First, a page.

HomeThe MarketGilda, a sublime 1955 turbine car, offered at Barrett-Jackson

Gilda, a sublime 1955 turbine car, offered at Barrett-Jackson


The turbine-powered Chrysler Ghia Streamline X 'Gilda' was designed with the aid of a wind tunnel | Barrett-Jackson photos
The turbine-powered Chrysler Ghia Streamline X ‘Gilda’ was designed with the aid of a wind tunnel | Barrett-Jackson photos

From a time when designers and engineers were attempting to blend automobiles with jet aircraft comes the 1955 Chrysler Ghia Streamline X, nicknamed Gilda after the Hollywood film and its glamorous leading lady, Rita Hayworth.

Gilda was a concept car commissioned by Chrysler design chief Virgil Exner and styled by Giovanni Savonuzzi with coachwork by Ghia of Turin, Italy. It was first shown at the 1955 Turin Motor Show, where it created a sensation.

Remarkably streamlined after wind-tunnel experimentation, Gilda is considered to be a breakthrough design that influenced styling features from Chrysler for the rest of the decade.

Gilda's aerodynamic design features pop-up headlights
Gilda’s aerodynamic design features pop-up headlights

But most incredible is the concept car’s means of propulsion. Instead of a piston engine, Gilda is powered by an AiResearch turbine, a compact unit that shrieks at high rpm and sounds as if the car should be taking off from an aircraft carrier. But no, it stays on the ground despite its extravagant tail fins.

The landmark concept car will be offered for sale this week during Barrett-Jackson’s flagship Scottsdale auction. The Ghia Streamline X Gilda is expected to cross the block Saturday during Barrett-Jackson’s sale of its Salon series cars, representing the top-drawer collector vehicles of the massive auction event.

Following this concept car, Chrysler continued to experiment with turbine engines as the possible wave of the future, most notably its 1964 Chrysler Turbine concept that was made to seem production ready. But never again was there another car quite like Gilda.

The turbine coupe was no mere show car, either, but a forward-looking testbed of experimental aerodynamic design and turbine power.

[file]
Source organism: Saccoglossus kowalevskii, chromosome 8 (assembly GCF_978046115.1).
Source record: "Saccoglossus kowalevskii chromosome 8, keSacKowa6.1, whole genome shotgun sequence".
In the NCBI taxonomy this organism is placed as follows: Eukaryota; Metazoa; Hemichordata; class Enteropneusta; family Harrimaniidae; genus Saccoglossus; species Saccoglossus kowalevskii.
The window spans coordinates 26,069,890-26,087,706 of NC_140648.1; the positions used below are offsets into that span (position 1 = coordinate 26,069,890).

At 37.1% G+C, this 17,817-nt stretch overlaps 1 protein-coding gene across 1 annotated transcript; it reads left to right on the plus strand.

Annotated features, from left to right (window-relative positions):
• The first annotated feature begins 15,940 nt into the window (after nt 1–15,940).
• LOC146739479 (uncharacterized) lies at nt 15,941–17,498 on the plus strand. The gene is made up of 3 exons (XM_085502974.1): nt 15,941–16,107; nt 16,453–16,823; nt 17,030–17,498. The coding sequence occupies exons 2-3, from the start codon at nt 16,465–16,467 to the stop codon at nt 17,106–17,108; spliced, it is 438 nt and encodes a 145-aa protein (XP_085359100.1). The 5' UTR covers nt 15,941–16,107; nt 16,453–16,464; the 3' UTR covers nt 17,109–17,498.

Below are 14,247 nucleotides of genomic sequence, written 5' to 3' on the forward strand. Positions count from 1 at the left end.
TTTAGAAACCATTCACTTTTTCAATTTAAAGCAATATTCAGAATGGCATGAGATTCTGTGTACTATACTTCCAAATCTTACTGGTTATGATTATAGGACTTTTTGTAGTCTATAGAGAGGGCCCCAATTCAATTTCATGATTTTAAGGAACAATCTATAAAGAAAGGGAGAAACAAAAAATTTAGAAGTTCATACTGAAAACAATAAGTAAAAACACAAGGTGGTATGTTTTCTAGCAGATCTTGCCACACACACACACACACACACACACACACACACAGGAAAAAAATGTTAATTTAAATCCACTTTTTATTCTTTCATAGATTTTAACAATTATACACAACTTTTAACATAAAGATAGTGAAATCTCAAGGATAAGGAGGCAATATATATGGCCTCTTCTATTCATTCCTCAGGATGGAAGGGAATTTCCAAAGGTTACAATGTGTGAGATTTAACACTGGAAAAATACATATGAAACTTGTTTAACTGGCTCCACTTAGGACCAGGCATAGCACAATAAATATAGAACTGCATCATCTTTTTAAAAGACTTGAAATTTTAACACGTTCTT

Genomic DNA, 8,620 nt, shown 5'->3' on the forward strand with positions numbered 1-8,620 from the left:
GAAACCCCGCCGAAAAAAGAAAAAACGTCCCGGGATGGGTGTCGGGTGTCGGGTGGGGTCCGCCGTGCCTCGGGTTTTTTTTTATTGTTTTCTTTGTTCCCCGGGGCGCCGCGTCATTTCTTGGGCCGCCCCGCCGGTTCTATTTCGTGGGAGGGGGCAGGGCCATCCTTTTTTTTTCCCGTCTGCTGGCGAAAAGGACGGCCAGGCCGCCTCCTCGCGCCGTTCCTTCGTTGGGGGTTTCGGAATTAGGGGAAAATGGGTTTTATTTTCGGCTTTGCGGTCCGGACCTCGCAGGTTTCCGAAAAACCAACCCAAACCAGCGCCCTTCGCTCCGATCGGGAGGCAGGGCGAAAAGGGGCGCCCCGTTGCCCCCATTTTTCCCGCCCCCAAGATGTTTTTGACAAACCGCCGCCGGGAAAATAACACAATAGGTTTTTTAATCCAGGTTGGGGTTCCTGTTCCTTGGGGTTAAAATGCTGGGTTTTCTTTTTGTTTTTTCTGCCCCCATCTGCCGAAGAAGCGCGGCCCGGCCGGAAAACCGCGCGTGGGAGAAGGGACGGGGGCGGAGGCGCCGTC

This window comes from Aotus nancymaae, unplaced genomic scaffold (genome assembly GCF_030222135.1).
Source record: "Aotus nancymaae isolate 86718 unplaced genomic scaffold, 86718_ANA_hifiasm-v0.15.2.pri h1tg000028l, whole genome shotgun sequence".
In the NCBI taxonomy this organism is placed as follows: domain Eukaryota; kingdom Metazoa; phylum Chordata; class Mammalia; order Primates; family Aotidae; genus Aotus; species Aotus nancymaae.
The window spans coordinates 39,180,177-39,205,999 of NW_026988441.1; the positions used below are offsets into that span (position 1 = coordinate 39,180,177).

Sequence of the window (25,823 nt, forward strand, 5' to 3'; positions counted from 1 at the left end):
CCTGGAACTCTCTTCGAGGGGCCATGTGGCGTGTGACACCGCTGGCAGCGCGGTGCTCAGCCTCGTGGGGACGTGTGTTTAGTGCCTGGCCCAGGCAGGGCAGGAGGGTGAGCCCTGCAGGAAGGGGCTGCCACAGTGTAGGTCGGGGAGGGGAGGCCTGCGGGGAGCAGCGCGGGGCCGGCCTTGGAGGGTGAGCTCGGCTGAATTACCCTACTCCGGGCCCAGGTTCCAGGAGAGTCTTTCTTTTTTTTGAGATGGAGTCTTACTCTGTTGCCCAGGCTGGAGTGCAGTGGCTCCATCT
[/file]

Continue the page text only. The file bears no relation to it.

The turbine engine is located in the rear
The turbine engine is located in the rear

“Styling is the work of Giovanni Savonuzzi and was commissioned by Chrysler design chief Virgil Exner, who wished to explore solutions for crosswind resistance and rear-end grip, as well as turbine power,” Barrett-Jackson says in its catalog description. “Gilda is superbly constructed, with a sturdy, elegant aluminum body atop a square-tube chassis, a separate aluminum floor for the passenger compartment and a full belly pan for aerodynamic efficiency.”

The futuristic interior seems simple by today’s standards, but it incorporates key driving features that visualized the cars of tomorrow. For instance, there are no pedals on the floor, with acceleration and braking controlled by aircraft-like hand levers.

The engine and streamlined body give the car a potential top speed that rivals today’s performance cars.

“Computer and wind-tunnel modeling have determined that the 70 hp turbine would be capable of propelling the car up to 160 mph,” the catalog description notes.

There are no driver pedals, with hand controls instead
There are no driver pedals, with hand controls instead

The current owner is a judge for the Pebble Beach Concours d’Elegance, notably for the Preservation Class, and Gilda retains most of its original finishes and equipment, down to its original CEAT tires.

The concept car was housed in the Ford Museum for many years, followed by careful private ownership by a few individuals, the description says.

Unlike most Barrett-Jackson’s auction vehicles, which are sold without reserves, the Ghia Streamline X carries a reserve price that must be met by a winning bidder.

And while Barrett-Jackson is best known for the roar of high-performance engines as cars come up on stage, the high-pitched whine of Gilda’s turbine engine should be quite a unique experience for the auction crowd.

Barrett-Jackson’s Scottsdale auction takes place through January 22 at WestWorld in Scottsdale. For more information, visit the auction website.

To see and hear Gilda being driven at the Concorso Villa d’Este in Italy, visit Gilda video.

Bob Golfen
Bob Golfen is a longtime automotive writer and editor, focusing on new vehicles, collector cars, car culture and the automotive lifestyle. He is the former automotive writer and editor for The Arizona Republic and SPEED.com, the website for the SPEED motorsports channel. He has written free-lance articles for a number of publications, including Autoweek, The New York Times and Barrett-Jackson auction catalogs. A collector car enthusiast with a wide range of knowledge about the old cars that we all love and desire, Bob enjoys tinkering with archaic machinery. His current obsession is a 1962 Porsche 356 Super coupe.

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